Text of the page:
Russia’s war on Ukraine shows that the EU’s strategic choices do not take place in a vacuum, but in a global context where different powers and economic blocks are vying for leadership and new partnerships. This year, the Regional Comprehensive Economic Partnership (RCEP) between ASEAN and Japan, China, South Korea, Australia, and New Zealand enters into force. It is the world’s largest trade agreement and follows hot on the heels of the Comprehensive and Progressive Agreement for Trans-Pacific Partnership (CPTPP). This should be a wake-up call for Europe. With RCEP in place, Japan will have free trade agreements covering 80 per cent of its trade. The EU’s trade agreements cover only about a third of our external trade. With 85 per cent of the world’s future growth projected to occur outside the EU, we need to do better than this.
The EU has successfully negotiated a string of trade agreements with countries such as Singapore, Canada, Vietnam, Japan and the United Kingdom. And we are reaping the benefits in the form of jobs and growth. One out of seven EU jobs depends on exports – two thirds more than in 2000. But there is no time for complacency. The EU’s process with regard to trade agreements – negotiating, signing and entering into force – is too long. Contrast this with the RCEP, which was signed in late 2020 and entered into force this year for most members. We should accelerate the negotiation of trade agreements with partners such as New Zealand, Australia, India, and Indonesia and seek to adopt and begin implementing trade agreements negotiated with Chile, Mexico, and Mercosur, with robust and enforceable sustainability commitments, reflecting the specific circumstances of our partners.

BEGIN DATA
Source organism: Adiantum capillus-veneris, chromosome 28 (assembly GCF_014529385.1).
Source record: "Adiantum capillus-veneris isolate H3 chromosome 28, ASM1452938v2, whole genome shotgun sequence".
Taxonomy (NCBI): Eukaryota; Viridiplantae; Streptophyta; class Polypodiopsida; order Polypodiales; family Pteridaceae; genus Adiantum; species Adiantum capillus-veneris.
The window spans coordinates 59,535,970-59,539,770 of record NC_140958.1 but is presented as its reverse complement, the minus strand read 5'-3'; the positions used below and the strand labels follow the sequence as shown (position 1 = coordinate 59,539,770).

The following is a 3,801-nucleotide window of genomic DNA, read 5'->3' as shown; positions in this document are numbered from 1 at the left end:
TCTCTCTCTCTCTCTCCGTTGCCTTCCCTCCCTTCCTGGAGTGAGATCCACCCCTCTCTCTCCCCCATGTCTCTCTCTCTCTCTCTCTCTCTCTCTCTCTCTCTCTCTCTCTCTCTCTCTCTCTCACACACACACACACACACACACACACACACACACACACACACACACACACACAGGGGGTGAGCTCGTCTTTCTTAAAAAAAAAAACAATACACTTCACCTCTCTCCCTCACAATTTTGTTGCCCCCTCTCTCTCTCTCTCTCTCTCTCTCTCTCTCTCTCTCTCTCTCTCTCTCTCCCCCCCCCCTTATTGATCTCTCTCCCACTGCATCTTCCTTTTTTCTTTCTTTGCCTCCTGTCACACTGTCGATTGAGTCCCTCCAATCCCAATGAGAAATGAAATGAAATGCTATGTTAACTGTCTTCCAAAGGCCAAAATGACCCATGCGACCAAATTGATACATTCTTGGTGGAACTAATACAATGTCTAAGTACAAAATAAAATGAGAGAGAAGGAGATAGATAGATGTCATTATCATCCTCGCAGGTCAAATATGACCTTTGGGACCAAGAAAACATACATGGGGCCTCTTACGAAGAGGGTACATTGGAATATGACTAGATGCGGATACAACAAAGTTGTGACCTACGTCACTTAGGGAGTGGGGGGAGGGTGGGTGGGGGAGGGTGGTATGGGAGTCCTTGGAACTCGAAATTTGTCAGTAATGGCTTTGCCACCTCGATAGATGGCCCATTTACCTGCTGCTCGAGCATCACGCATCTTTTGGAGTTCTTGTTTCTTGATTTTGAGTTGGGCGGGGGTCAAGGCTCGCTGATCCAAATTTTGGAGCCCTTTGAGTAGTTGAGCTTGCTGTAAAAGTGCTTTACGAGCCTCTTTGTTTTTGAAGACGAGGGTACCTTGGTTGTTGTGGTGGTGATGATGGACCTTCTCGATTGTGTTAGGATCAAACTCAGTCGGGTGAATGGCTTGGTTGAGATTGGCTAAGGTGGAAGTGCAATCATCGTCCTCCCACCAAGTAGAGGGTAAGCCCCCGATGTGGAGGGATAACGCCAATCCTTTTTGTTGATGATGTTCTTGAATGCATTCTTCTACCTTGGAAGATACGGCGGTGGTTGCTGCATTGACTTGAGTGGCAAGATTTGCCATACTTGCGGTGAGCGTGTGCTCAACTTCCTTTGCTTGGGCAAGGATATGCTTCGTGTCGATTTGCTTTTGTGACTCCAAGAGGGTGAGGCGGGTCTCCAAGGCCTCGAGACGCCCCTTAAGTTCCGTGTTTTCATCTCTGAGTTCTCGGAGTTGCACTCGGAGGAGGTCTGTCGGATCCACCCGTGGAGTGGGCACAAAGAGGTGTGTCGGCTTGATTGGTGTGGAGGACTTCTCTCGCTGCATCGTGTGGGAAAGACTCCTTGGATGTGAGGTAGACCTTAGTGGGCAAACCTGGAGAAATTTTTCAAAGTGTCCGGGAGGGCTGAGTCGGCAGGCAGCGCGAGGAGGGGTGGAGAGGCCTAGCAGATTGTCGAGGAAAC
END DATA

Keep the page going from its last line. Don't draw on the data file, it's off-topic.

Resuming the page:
We need to take advantage of windows of opportunity when they open, otherwise others will. Trade agreements are central to bringing jobs, innovation, and prosperity to EU Member States, and to our trading partners and promote international social, ecological and human rights standards. They open markets, enable access to critical supplies and secure important value chains. They improve the EU’s resilience and make us less dependent and vulnerable. The COVID-19 pandemic has underlined the importance of this, while the new world order in the wake of the Russian invasion has made it even more pressing.